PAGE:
Washington (CNN) - Republican opposition is growing over the continuing resolution that would fund the government for three additional weeks.
Both parties agreed last week to move ahead with a three-week stopgap bill that would cut an additional $6 billion from current spending levels, avoiding a potential federal shutdown when the current continuing resolution expires Friday. The House will vote Tuesday on the new agreement, but some Republicans argue the cuts don't go far enough.
Republican Rep. Jim Jordan of Ohio, who serves as chairman of a key bloc of House conservatives, said he will vote against the three-week spending plan when it comes before the chamber for a vote.
"Americans sent us here to deal with big problems in bold ways. We're borrowing billions of dollars a day, yet Senate Democrats have done little more than wring their hands for the last month," Jordan said in a statement. "Democrats control both the Senate and the White House, and it's time they stopped dithering. We need swift action to deal with spending for the rest of this year."
Republican Rep. Tom Graves of Georgia, a freshman member of the House Appropriations Committee, said President Obama and leading Democrats in the Senate are "failing to fully engage in this debate," compared to House Republicans who, he said, have "done their job."
"Let's close the book on 2011 funding with common sense debt reduction and then move on to the critical tasks of making government more efficient, enacting long-term spending reforms, and modernizing entitlements," Graves said in a statement.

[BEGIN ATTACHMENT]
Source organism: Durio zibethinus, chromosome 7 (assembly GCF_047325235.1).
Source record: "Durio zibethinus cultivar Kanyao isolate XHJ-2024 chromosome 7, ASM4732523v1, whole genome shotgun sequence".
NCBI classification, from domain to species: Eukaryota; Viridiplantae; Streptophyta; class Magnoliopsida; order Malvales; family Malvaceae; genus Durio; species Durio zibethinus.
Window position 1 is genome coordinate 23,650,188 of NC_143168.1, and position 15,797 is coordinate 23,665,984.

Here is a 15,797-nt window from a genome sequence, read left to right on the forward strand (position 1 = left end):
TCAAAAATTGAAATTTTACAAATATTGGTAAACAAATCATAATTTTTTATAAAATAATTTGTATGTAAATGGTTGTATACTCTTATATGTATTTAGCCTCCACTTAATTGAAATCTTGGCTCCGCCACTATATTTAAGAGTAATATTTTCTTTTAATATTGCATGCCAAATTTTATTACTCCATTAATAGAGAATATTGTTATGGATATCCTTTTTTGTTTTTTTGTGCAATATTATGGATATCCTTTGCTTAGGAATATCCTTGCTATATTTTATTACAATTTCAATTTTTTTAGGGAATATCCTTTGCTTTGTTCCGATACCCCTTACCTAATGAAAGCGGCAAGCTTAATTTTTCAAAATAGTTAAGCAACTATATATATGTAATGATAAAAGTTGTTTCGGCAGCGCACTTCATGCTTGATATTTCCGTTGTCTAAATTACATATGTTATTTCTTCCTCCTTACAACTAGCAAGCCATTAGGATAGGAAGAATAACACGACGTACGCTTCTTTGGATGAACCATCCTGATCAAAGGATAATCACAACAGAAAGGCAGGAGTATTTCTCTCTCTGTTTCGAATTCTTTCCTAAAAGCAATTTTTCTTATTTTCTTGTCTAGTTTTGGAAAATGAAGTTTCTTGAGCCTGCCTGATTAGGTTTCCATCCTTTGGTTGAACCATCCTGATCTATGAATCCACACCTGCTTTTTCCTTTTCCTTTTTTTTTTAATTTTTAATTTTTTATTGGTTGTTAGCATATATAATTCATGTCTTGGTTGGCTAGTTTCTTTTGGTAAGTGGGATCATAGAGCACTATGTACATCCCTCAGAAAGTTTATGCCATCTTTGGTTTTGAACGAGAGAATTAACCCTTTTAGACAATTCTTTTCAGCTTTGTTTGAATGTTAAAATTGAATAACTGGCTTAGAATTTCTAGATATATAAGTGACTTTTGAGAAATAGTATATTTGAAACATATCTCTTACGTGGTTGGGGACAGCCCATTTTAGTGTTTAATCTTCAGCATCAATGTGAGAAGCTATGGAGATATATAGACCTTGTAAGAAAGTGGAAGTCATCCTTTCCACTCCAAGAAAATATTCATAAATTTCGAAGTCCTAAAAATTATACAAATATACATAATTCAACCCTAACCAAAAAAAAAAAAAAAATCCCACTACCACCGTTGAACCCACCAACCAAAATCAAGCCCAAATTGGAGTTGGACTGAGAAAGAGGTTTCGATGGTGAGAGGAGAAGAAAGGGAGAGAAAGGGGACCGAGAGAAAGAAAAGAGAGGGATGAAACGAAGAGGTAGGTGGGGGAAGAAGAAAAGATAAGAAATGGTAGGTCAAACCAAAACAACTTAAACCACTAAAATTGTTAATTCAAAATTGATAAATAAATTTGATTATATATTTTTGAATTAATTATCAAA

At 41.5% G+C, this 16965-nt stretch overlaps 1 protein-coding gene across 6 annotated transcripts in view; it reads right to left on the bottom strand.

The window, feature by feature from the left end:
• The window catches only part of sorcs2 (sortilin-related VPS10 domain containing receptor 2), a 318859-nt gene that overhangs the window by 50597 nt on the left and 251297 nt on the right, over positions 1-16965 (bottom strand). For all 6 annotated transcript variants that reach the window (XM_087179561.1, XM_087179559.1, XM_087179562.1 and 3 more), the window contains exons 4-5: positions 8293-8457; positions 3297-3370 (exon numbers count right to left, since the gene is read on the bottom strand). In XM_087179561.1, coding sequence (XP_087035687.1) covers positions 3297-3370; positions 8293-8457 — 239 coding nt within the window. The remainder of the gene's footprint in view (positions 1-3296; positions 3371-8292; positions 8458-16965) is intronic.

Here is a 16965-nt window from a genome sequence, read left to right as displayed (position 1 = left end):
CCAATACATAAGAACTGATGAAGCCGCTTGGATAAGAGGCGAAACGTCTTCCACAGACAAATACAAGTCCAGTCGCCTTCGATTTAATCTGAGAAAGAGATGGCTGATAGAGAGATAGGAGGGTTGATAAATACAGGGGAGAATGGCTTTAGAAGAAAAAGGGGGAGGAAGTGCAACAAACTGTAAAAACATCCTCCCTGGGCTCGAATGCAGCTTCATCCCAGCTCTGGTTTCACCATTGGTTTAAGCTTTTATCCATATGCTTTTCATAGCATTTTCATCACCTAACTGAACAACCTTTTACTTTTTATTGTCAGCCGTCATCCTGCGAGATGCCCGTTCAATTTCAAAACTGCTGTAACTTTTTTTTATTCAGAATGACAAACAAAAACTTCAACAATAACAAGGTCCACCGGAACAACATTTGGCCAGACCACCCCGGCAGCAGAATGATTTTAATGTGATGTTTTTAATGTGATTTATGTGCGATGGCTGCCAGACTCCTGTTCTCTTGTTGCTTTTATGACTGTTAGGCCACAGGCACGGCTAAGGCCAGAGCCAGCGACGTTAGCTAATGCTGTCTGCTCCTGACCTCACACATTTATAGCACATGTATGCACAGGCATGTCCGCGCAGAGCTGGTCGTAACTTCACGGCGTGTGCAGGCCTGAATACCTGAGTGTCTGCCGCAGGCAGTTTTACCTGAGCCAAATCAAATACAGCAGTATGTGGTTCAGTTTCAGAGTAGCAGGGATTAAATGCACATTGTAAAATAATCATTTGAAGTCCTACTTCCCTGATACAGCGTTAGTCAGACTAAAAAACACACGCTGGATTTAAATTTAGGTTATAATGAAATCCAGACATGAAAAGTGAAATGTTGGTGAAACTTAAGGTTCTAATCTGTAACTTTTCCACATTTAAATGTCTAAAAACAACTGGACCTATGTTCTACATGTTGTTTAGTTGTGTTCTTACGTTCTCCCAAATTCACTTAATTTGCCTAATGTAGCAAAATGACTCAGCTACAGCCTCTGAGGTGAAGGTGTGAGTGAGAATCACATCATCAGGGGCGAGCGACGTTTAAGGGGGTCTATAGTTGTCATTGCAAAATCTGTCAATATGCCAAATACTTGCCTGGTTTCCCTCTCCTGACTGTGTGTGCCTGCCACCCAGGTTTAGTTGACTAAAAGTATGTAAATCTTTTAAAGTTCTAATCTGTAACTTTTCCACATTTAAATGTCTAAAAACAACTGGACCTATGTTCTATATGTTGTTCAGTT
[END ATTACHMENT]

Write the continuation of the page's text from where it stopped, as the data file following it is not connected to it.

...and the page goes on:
The legislation under consideration this week was drafted by the Appropriations Committee, making Graves' announcement more unusual.
President Obama and Congressional leaders all say they want to avoid a government shutdown, but the parties remain at odds over how to address the immediate need to authorize government spending for the next six months and the long-term need for budget reforms that reduce the deficit and national debt.
Last week, the Senate rejected the House bill, as well as an alternate proposal from Senate Democrats that would cut $6.5 billion from the current spending levels for the rest of the fiscal year, which ends September 30.
At a meeting with reporters Monday, House Majority Leader Eric Cantor said "there is a lot of frustration" that Congress has been unable to pass a spending bill for the rest of the year.
"Obviously there are a lot of other issues that we would like to see dealt with in any kind of longer term solution," Cantor said. "But right now we are trying to position ourselves so that we can ensure there is not a government shutdown, but to continue cutting spending and reach a result that I think that we can get a majority of members to go along with."
Republican Rep. Jeff Flake of Arizona was another member of Congress to come out against the deal.
"How are we ever supposed to tackle the grave fiscal challenges before us like the debt ceiling, the debt, and the FY2012 budget when we just keep punting on FY2011 spending?" Flake said in a statement.
And on the Senate side of Capitol Hill, Marco Rubio said he, too, would oppose any additional short-term solutions.
"While attempts at new spending reductions are commendable, we simply can no longer afford to nickel-and-dime our way out of the dangerous debt America has amassed,” Rubio said in a statement. “It is time our leaders in Washington wake up and realize that we are headed for a debt disaster."
The freshman senator said the country can avoid a government shutdown if the president "steps up to lead and if politicians from both parties finally get their act together."
- CNN's Deirdre Walsh and Tom Cohen contributed to this report